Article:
Saturday, April 13, 2024
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HomeFeaturesOn Shifting (Waist) Baselines

On Shifting (Waist) Baselines

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I love listening to stories from my parents and older relatives. However, I think we can all agree that one of the most irritating things about meeting our titas during family gatherings is their tactless habit of commenting about our weight.

Uy nag tambok ka (You’ve gained weight!)” they would say for the nth time.

In just a few months since they last saw you, they can already tell how much weight you have gained or lost as if they have a built-in weigh scanner.

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I would like to think that this may be their subtle way of saying, “Yes, you’re growing old like me too!”, because judging from those high school photos, these titas looked sexier than they do now, right?

Fishers hauling nets in Pulupandan, Negros Occidental. The declining volume and quantity of fish catch over time is an indication of the shifting baseline phenomenon as newer generations think that the thinning fish numbers are “normal”. | Photo from Mark Dela Paz

But aside from commenting on our changing waistlines, another favorite topic that the older generation love to talk about, is the evolving environment: from the amount of forests there used to be, the fireflies that light up at night, and the pristine water that used to run through our streams and rivers.

I used this analogy as an introduction because while a shift in waistlines can easily be monitored in a short span of time, there are changes that affect us that we can’t easily observe, primarily because we haven’t lived long enough to confidently say that we’ve observed such changes.

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As a millennial, I might not be old enough to confidently say that I have seen it all myself, but I’m also not too young to say that I have not seen even small changes occur in my lifetime.

These are changes that, unfortunately, our titas have more credibility on than commenting about our weight. So we better just sit back and listen.

When the “elders” talk, sometimes we “kids” can’t help but feel like we’re listening to some crazy exaggerated stories. We find it difficult to imagine the things that they talk about because, unfortunately, these things have started to disappear in our generation.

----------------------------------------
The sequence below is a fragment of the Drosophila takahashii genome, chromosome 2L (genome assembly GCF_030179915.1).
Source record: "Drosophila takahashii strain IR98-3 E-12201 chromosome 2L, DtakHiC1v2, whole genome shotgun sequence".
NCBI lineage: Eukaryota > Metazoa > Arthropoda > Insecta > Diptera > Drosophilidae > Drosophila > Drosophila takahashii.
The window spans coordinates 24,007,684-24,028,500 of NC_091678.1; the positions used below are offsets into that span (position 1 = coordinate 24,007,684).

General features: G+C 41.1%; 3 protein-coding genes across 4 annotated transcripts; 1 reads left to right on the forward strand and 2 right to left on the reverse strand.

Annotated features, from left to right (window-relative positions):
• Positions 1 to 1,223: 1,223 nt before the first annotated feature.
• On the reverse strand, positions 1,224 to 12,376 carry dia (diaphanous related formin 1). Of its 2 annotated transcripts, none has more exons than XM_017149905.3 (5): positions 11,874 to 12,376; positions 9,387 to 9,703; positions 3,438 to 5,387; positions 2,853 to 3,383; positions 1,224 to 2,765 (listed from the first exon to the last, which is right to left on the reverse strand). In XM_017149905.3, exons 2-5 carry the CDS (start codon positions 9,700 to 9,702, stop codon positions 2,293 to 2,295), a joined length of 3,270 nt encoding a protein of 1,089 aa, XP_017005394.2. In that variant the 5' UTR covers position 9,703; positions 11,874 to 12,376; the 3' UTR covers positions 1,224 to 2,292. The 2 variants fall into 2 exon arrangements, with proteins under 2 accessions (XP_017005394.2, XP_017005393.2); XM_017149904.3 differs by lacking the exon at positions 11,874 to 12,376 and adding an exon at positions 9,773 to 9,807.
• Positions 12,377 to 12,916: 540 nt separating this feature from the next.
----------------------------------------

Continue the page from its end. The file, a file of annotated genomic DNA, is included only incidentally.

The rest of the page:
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Student scientists from University of St. La Salle conduct interviews with fishing communities in Pulupandan. | Photo furnished by Mark De La Paz

Imagine flashbacks when “the sky turned dark because thousands of birds were flying” by the coastal wetlands; when hundreds of dolphins and whale sharks could be seen frolicking in the sea; when the Bacolod Ice Plant was supposedly “full of dead deer” because deer hunting used to be a popular sport back then.

Nobody younger than me would probably believe these stories because we’ve never seen a wild deer in the forests, or because there are no more forests to substantially explore anyway.

We seem to be so astonished every time we see some kind of wildlife in our suburban environment, as if they didn’t have any right to be there. It reaches the news when we find snakes in our backyard, or owls perching on the trees, or turtles showing up on our shores, because most of us never expected to see them up close and personal.

When we say that we caught “lots of fish” when we go on a local fishing trip, our grandparents would probably laugh at us and say, “You ain’t seen nothing yet”.

It was fisheries biologist Daniel Pauly who first coined the term “Shifting Baselines Syndrome” to refer to the shift in scientists and fishers’ perspectives of what is normal in their data when they track changes in fish stock abundance over time.

Scientists of different generations usually set the baselines of their data, or what they perceive as “normal” amount of fish stocks, at the onset of their careers, but often disregard data from previous generations.

The consequence is that their baselines are already at a point where fish stocks have already drastically declined based from previous baselines. Thus, our perspective of what is normal, is different from what was normal before.

Our research team was able to document the changes in marine resources based on the previous generations’ experiences through a series of interviews which we conducted in various fishing villages in Negros Occidental.

We were investigating the historic occurrences of marine mammals in the island, but at the same time asking about their perspectives about the changes in the fishery resources that they depended on.